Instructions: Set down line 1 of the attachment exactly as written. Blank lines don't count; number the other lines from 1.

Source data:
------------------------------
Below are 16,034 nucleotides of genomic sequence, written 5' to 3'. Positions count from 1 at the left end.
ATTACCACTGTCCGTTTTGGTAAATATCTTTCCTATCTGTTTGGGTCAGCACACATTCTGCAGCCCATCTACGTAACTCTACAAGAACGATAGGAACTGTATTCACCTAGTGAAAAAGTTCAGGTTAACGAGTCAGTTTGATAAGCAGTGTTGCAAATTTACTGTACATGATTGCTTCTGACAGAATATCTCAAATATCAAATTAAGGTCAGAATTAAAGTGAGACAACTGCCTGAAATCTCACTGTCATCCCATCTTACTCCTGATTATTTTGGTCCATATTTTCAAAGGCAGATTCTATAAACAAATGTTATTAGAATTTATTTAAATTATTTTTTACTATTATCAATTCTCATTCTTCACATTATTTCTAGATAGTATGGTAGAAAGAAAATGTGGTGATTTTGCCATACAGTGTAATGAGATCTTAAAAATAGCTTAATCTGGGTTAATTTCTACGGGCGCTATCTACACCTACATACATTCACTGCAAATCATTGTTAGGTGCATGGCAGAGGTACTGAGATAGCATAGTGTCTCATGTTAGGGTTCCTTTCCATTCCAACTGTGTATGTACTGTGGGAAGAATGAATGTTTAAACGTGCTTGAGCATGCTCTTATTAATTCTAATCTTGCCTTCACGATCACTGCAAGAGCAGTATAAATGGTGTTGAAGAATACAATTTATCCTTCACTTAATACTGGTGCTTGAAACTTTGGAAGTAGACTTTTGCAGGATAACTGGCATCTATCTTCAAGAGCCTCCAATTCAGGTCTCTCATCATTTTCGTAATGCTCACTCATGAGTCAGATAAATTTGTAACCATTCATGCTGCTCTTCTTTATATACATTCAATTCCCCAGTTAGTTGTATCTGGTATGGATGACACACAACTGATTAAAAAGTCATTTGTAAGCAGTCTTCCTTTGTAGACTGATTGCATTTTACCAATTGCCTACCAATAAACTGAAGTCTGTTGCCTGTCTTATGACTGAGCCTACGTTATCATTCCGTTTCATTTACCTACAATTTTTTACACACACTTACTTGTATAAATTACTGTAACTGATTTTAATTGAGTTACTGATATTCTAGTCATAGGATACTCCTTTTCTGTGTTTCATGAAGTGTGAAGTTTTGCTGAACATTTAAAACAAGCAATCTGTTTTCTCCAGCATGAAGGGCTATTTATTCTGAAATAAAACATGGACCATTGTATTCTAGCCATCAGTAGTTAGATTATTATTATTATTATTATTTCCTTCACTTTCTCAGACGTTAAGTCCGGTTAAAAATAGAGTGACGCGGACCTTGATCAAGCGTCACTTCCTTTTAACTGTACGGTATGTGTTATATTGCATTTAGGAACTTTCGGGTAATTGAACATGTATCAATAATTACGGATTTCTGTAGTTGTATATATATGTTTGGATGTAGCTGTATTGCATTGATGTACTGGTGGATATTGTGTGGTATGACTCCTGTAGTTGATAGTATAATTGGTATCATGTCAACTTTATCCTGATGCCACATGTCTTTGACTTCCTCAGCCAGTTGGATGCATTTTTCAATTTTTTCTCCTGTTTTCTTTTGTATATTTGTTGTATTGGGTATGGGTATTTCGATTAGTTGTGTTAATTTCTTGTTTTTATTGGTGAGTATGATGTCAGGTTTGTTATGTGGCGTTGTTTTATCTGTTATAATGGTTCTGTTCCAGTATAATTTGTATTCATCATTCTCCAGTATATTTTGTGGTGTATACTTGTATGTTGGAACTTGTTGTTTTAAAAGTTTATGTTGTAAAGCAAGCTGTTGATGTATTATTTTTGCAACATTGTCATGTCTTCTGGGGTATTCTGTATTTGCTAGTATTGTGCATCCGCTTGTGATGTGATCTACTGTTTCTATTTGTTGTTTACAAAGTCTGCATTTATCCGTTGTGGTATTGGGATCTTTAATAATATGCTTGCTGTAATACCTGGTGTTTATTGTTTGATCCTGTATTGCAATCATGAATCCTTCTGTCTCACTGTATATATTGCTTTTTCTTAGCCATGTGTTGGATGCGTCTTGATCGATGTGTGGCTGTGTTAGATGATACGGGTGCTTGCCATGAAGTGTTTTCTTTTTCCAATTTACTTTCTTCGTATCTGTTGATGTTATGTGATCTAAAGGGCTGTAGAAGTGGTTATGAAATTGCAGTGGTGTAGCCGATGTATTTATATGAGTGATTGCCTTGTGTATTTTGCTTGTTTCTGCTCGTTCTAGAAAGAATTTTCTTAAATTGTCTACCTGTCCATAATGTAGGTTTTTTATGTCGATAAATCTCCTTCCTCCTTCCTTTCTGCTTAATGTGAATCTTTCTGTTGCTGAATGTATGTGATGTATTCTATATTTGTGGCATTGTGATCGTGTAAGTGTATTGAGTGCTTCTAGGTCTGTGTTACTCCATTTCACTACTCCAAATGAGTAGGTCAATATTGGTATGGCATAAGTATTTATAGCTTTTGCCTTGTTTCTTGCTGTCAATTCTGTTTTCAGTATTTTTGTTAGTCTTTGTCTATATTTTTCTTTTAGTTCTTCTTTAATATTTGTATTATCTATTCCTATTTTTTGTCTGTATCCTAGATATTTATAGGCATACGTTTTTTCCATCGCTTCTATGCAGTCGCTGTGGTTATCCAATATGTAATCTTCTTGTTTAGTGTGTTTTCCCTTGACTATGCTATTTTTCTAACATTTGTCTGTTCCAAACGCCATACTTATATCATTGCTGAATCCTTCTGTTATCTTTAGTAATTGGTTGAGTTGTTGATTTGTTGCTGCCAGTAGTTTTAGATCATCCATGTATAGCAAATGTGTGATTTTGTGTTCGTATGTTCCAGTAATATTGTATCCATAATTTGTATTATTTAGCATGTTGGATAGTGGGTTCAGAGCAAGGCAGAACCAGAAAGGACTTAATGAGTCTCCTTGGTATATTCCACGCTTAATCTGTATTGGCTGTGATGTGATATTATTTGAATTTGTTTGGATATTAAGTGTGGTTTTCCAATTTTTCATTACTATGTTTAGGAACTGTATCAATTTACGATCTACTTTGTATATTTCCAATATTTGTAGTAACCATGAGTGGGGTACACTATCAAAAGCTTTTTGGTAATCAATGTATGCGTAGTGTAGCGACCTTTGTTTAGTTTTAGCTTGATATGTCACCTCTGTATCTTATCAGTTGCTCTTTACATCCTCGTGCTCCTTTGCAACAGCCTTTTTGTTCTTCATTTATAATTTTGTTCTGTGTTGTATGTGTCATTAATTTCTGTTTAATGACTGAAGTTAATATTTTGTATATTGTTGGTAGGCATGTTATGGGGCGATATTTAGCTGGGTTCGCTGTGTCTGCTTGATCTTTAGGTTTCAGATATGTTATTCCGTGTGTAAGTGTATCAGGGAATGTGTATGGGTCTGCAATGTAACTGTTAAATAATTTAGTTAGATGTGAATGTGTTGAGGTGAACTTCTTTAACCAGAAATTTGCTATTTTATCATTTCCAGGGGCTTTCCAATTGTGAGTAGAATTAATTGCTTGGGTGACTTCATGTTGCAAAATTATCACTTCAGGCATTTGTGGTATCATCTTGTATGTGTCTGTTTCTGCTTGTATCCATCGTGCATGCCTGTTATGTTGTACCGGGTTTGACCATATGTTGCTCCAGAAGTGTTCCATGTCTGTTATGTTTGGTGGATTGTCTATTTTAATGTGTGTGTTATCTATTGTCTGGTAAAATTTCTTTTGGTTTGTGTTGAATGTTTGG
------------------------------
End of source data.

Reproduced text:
Below are 16,034 nucleotides of genomic sequence, written 5' to 3'. Positions count from 1 at the left end.